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Idaho’s coronavirus test positivity rate shows decline for fourth week in a row

Coronavirus

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BOISE (Idaho Statesman) — Idaho recorded a COVID-19 test positivity rate below 10% for the second consecutive week and saw a decrease in positivity for the fourth week in a row.

The Idaho Department of Health and Welfare announced Thursday a positivity rate of 8.3% on 18,231 tests conducted Aug. 16-22, although more test results are likely to be added in the coming weeks. That follows a rate of 9.2% on 21,709 tests for Aug. 9-15. The last time the Gem State was below 10% for back-to-back weeks was in June.

The state’s seven health districts added a combined 301 new confirmed cases of the coronavirus and seven deaths Thursday. Idaho has lost 344 residents to the virus with a case fatality rate of about 1.1%.

Eastern Idaho Public Health confirmed the eighth and ninth deaths from COVID-19 in Bonneville County. The individuals were both females in their 70s, according to an EIPH press release. IDHW announced the eighth death in Bonneville County on Tuesday.

“We are saddened by the death of these individuals and would like to express our condolences to their family and friends during this difficult time,” said EIPH Director Geri Rackow in a statement. “We know they will be missed by all those who loved them.”

A male in his 80s became the sixth resident in Bingham County to die from the virus, according to Southeastern Idaho Public Health. The remaining deaths were reported in Ada (2 new, 118 total), Canyon (2 new, 73 total) and Owyhee (1 new, 5 total) counties, but no details were provided.

According to updated demographics on the IDHW website for six of the latest deaths, two individuals were in their 70s and four were 80 or older. Four were female and two were male.

The largest increases in confirmed case numbers Thursday occurred in Ada (52 new, 10,216 total), Canyon (38 new, 6,606 total), Bonneville (34 new, 1,368 total), Kootenai (29 new, 2,133 total), Bannock (21 new, 608 total), Bingham (20 new, 437 total), Payette (17 new, 544 total), Twin Falls (15 new, 1,475 total) and Jerome (10 new, 526 total) counties.

The other counties reporting new confirmed cases were Blaine (1 new, 582 total), Boise (2 new, 48 total), Butte (6 new, 17 total), Camas (1 new, 3 total), Caribou (3 new, 38 total), Cassia (2 new, 524 total), Custer (9 new, 26 total), Fremont (4 new, 95 total), Gem (1 new, 185 total), Jefferson (3 new, 282 total), Latah (5 new, 214 total), Madison (6 new, 187 total), Minidoka (8 new, 512 total), Nez Perce (4 new, 251 total), Oneida (1 new, 18 total), Owyhee (2 new, 268 total), Power (3 new, 116 total), Shoshone (3 new, 193 total), Teton (1 new, 105 total) and Valley (1 new, 77 total).

Idaho North Central District removed one case from Clearwater County, lowering its total to 19 confirmed cases.

Meanwhile, Fremont County has met the metric to return to the “minimal risk” or “green level,” according to the EIPH Board of Health, which means the order requiring face coverings in public has been rescinded. The county was able to get its active case rate below the threshold of 10 per 10,000 population for the most recent seven-day period. Mandatory face coverings are still in effect for Bonneville, Clark, Jefferson, Lemhi and Teton counties, according to EIPH.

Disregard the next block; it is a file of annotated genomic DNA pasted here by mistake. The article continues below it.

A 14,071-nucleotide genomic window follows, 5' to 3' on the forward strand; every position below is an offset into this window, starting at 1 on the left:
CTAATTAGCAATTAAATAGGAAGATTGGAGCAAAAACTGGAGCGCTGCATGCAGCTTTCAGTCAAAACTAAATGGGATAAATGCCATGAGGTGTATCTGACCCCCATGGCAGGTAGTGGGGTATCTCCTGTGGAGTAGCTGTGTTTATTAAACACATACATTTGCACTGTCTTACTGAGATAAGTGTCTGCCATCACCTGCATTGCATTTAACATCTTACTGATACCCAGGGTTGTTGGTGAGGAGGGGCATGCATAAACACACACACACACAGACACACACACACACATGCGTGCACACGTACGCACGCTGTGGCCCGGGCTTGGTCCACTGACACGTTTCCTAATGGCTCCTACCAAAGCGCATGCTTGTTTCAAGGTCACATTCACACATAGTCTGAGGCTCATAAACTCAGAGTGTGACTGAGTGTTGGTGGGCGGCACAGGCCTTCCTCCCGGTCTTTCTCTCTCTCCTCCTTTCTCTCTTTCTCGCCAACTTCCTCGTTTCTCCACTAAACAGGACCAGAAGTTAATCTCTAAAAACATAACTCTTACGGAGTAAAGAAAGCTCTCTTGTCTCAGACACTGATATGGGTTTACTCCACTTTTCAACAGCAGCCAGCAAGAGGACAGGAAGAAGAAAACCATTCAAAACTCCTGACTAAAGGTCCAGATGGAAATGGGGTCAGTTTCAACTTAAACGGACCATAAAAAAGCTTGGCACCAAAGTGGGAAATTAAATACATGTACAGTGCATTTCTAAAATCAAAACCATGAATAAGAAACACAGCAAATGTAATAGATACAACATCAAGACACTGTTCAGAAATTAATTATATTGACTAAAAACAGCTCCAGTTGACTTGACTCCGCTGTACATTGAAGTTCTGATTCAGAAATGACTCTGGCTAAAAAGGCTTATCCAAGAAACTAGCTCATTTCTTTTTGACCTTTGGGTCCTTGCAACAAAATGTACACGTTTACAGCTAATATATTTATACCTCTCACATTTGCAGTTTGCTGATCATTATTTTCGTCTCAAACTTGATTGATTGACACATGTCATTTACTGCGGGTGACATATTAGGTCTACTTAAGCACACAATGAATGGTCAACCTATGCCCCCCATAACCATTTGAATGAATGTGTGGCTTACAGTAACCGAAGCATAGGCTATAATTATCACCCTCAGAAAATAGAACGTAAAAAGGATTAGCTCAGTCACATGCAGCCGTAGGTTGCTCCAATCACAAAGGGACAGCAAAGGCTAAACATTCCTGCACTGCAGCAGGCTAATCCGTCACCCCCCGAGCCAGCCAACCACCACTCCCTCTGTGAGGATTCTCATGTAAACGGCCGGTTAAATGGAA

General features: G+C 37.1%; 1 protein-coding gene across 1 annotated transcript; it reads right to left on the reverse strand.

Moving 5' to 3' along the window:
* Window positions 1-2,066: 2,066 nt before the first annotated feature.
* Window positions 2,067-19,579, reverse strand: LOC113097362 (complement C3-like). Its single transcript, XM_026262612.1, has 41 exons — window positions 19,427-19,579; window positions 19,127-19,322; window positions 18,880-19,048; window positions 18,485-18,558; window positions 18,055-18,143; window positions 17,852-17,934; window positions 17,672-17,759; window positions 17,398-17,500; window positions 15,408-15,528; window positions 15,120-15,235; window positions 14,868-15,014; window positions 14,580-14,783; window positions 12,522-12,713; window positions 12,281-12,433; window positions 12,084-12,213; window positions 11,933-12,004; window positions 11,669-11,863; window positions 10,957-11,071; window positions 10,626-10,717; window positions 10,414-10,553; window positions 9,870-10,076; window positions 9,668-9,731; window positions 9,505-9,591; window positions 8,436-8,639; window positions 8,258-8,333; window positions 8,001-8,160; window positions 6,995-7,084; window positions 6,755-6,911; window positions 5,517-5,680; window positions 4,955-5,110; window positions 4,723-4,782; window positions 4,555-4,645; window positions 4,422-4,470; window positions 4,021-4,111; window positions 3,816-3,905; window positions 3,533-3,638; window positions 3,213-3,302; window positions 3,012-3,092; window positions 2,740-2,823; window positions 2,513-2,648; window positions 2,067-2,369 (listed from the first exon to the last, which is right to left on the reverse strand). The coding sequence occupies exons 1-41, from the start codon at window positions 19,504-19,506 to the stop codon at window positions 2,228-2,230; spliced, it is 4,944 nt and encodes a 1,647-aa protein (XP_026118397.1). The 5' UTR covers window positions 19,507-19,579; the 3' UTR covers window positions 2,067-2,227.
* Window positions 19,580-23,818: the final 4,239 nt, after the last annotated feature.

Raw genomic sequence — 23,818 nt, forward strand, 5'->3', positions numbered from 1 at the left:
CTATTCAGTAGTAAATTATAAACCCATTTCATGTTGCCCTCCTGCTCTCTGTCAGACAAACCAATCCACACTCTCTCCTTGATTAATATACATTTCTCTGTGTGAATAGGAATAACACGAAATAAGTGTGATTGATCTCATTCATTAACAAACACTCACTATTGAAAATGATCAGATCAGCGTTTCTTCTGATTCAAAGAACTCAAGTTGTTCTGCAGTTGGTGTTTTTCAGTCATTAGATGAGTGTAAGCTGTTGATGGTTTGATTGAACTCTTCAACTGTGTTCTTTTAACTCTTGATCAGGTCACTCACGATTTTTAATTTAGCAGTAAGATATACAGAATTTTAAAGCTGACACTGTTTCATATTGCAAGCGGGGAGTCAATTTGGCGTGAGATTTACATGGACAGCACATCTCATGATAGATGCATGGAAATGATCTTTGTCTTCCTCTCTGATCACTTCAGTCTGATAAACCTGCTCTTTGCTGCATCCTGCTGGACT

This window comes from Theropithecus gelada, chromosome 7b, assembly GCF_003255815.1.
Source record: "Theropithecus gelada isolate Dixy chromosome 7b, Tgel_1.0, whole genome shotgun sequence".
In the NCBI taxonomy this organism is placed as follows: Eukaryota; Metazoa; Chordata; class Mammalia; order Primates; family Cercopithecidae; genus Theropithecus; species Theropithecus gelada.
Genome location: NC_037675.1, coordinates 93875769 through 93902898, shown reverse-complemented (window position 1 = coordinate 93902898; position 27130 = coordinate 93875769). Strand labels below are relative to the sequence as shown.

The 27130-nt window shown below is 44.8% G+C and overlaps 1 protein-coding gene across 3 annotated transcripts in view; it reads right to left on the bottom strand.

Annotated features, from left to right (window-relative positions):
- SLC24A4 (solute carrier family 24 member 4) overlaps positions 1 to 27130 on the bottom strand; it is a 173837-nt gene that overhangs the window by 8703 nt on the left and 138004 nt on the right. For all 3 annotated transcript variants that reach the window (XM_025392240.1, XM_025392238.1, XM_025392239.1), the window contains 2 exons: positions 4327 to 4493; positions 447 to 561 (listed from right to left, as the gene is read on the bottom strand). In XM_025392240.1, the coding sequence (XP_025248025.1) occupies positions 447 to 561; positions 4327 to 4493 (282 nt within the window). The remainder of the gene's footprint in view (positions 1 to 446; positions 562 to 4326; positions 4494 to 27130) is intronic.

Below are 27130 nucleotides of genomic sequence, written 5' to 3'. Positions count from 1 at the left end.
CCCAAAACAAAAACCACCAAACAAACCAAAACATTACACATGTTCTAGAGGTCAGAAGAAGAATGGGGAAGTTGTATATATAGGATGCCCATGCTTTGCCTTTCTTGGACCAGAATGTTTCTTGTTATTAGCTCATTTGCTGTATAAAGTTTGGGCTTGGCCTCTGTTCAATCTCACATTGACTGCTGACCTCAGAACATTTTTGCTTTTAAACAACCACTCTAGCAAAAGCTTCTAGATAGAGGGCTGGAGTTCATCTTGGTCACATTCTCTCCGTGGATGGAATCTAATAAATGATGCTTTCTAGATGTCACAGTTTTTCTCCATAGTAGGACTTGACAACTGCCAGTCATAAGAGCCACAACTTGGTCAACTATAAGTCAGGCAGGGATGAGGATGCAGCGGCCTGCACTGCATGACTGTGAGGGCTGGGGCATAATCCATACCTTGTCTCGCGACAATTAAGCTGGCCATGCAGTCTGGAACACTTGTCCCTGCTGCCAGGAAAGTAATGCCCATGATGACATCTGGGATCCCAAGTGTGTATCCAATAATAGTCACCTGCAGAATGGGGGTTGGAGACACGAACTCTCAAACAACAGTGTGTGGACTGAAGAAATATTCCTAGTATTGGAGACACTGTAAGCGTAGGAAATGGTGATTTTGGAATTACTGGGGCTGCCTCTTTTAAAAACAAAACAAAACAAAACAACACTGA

EIPH said that if Clark and Lemhi counties continue their downward trend in cases, their orders are expected to be rescinded on Aug. 31.

The Butte County Commissioners voted to move their COVID-19 risk level from minimal to high, based on metrics provided by Southeastern Idaho Public Health. Those metrics included active case rate, number of new cases and the impact the virus is having on the health care system. The decision will be reviewed in two weeks, SIPH said.

The recommendations for the high-risk category include face coverings in public, gatherings limited to less than 50 people and the closure of congregate living facilities to visitors. Butte County reported its first confirmed case of the coronavirus on Aug. 11 and now has 17 cases.

“We support Butte County’s decision to act rapidly, based upon data, to enact measures intended to protect the health of their community,” said Maggie Mann, Southeastern Idaho Public Health District Director.

“No matter the risk category, we urge all residents to take precautions to slow the spread of COVID-19. This includes practicing physical distancing of at least 6 feet, wearing a mask when interacting with others outside your household, washing hands frequently, sanitizing commonly touched surfaces regularly, and isolating immediately if you begin showing symptoms of any virus.”

Since the start of the pandemic, 28,957 Idaho residents have been diagnosed with COVID-19. Officials report that 13,928 people have recovered from the disease. The Idaho Department of Health and Welfare also reported 57 new “probable” cases, bringing the state total to 2,281.

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